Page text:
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    Trusts a Practical Guide - Terence O'halloran

    Design and layout: Life Publications Limited

    The Work Copyright © 1997 and 2002 Terence P. O’Halloran

    The right of Terence P. O’Halloran as the author of this work has been asserted in accordance with the Copyright, Design and Patents Act 1988.

    Second edition published Copyright © 2002 Life Publications Limited,

    88 Newland LINCOLN LN1 1YA

    Internet Site: www.lifepublications.co.uk

    E-mail: tpo@lifepublications.co.uk

    Tel No +44 (0) 1522 522858 Fax No +44 (0) 1522 540442

    All rights reserved. No part of this publication may be reproduced, stored in a retrieval system, or transmitted in any form whatsoever, or by any means, electronic, mechanical, photocopying, recording or otherwise, without prior permission in writing of the publisher.

    Printed and bound in Great Britain by Hackman Print Group, Cambrian Ind. Park, Clydach Vale, Tonypandy, Rhondda, CF40 2XX.

    A catalogue record for this book is available from the British Library.

    Front cover artwork Life publications Ltd.

    ISBN 978-1-9506314-5-5

    Other books by the same author:

    You Sign (the Little Cheque and We Sign the Big One)

    Mountains out of Molehills

    Stakeholder Pensions – A Practical Guide

    If Only Politicians Had Brains

    Video Seminars by the same author:

    (Running) A FEE-BASED Practice …. Seminar double video

    Trusts – A Practical Guide …. Seminar double DVD

    Trusts – A Practical Guide ….Book on 8 CDs (includes advanced case studies)


    This is a book that you need to read from cover to cover and then use over the next 20 years to dip into as a point of reference. The end of the book is simply to provide an overview for the basic tenets surrounding the use of trusts, their construction and meaning, and the constraints imposed by them.

    Trusts – A Practical Guide is a workbook that will take you through professional examinations, a reference book that will assist you in understanding and dealing with practical trust applications whether they are being created in work that you are doing or being dealt with in a problem that has arisen.

    Trusts are a fundamental focal point of financial planning. Therefore an understanding of how they work and what they can achieve is essential in dealing with ordinary family circumstances through Wills or protective life assurance moving through pensions and the safe guarding of precious resource to more complex investment, partnership, business protection and the inter generational transfers of wealth.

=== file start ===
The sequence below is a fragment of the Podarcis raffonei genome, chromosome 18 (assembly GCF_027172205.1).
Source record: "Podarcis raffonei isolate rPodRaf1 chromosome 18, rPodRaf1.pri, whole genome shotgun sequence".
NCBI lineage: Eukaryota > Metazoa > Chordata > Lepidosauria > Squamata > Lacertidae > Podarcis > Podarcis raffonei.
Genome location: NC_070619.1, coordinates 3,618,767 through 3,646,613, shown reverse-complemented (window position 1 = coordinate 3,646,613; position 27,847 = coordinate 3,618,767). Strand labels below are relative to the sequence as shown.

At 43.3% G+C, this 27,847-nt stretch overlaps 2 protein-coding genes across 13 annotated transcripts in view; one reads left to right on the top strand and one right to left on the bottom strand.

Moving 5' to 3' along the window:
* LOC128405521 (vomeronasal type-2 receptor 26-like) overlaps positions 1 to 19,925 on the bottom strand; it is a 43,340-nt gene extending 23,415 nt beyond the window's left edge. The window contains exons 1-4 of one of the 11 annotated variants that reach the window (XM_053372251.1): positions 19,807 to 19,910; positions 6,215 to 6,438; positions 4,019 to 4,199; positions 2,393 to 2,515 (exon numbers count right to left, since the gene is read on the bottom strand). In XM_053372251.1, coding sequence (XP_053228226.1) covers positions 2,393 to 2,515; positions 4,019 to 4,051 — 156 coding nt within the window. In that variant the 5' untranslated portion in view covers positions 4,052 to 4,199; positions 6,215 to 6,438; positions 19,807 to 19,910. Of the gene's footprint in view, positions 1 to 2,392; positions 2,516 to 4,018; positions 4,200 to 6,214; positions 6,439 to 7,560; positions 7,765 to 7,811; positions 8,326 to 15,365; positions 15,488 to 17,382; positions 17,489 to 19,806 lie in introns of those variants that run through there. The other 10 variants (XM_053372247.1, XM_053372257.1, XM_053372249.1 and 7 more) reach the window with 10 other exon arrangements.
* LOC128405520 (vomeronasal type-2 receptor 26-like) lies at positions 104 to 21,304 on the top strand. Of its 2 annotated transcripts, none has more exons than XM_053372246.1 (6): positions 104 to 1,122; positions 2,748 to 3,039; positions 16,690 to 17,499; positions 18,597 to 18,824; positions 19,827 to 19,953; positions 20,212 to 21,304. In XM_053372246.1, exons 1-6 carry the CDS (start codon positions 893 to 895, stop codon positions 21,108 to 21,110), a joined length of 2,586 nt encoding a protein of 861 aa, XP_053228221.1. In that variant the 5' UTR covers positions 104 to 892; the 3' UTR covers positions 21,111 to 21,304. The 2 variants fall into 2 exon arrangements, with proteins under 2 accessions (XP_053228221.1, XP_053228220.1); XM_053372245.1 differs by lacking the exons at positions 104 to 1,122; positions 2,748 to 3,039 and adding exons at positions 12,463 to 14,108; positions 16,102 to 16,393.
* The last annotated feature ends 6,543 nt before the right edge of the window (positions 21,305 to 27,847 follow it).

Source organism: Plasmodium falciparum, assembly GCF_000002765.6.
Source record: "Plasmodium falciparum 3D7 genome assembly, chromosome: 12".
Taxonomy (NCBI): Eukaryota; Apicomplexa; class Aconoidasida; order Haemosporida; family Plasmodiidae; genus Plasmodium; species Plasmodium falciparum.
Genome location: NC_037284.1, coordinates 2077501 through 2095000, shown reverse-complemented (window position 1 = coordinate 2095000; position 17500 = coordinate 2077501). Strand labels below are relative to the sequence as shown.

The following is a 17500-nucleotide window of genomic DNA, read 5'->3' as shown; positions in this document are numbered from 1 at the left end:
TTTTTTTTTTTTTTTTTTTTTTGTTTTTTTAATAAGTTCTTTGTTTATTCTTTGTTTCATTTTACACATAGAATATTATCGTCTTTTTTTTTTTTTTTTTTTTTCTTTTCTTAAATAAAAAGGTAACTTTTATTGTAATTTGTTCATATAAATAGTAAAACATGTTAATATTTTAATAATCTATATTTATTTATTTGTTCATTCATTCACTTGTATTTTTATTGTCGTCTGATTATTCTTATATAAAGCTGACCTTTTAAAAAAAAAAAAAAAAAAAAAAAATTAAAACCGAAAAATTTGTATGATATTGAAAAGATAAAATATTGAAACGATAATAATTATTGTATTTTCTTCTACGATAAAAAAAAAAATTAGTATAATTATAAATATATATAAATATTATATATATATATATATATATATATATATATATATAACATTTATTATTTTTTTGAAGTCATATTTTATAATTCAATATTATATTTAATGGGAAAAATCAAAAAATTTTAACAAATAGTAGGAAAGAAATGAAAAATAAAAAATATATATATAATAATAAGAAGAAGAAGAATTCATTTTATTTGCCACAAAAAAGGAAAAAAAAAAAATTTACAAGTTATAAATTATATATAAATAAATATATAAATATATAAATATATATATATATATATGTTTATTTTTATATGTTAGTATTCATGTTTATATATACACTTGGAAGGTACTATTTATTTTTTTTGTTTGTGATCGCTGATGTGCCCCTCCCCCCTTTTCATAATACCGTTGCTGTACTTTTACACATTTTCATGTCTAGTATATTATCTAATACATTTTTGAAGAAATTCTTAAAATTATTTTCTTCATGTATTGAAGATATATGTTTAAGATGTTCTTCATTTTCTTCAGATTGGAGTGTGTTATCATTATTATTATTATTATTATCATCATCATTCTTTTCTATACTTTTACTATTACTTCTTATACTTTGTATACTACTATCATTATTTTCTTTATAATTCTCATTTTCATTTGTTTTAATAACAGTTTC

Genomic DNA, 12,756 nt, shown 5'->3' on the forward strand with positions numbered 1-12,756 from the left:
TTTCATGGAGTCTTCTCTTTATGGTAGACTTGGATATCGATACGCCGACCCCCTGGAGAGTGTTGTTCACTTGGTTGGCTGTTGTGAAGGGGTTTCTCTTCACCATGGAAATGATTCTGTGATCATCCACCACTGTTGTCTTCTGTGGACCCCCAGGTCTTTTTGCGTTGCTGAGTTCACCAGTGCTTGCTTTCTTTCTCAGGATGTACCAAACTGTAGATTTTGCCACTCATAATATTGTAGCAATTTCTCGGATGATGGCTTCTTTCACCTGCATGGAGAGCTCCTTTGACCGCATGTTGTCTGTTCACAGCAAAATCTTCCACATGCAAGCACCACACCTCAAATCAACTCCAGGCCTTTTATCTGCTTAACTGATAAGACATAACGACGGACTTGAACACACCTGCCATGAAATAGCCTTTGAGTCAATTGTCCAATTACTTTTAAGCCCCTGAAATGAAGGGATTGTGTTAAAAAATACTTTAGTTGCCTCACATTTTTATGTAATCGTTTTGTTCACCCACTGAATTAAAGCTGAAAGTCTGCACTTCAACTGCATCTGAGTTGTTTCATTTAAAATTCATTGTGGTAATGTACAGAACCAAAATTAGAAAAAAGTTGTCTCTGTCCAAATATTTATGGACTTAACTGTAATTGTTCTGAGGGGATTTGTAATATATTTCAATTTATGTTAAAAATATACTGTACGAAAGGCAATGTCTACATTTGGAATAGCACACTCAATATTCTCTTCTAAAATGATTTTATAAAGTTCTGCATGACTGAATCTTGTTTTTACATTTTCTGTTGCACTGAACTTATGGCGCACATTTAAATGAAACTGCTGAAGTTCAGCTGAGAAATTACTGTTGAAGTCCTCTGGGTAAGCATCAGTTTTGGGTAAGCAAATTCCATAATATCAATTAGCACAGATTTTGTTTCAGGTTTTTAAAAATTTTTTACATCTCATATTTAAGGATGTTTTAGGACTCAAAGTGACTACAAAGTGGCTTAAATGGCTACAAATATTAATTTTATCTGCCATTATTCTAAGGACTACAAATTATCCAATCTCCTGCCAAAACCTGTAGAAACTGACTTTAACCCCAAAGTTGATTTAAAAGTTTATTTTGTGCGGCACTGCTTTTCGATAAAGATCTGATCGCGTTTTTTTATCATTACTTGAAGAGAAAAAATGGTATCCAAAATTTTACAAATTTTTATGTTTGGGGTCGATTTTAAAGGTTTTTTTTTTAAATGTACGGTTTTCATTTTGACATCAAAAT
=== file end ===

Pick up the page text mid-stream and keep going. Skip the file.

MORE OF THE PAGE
This book is unique in its style. This second edition bears testimony to the value that those who owned and used the first edition placed upon it. Many have used it as a passport to success in professional examinations, which have taken them on to higher levels in their professional fields. Others use it as a source of reference, many we are told several times a week, when dealing with Trusts and the huge variety of circumstances that arise from using them.

    This second edition has been thoroughly updated to enable you to examine the past, work in the present and take the future in your stride. New trusts develop all the time but the fundamentals remain very much the same and this book is about fundamentals. Not case law or precedent; although they are included, but why trusts are necessary, how they are formed and how they interact with other financial instruments to provide financial comfort and direction with a high degree of certainty.

    Divorce and single parenting are high priority topics as are ageism and tax planning. There are constraints imposed by the use of trusts. These are dealt with within the framework of this book in an endeavour to cover exit routes and practical mechanisms for dealing with changed circumstances. One can make the complex complicated. This book’s function is to achieve the reverse and assist you in understanding the topic of trusts and give you the confidence and ability to work with these extraordinary legal mechanisms.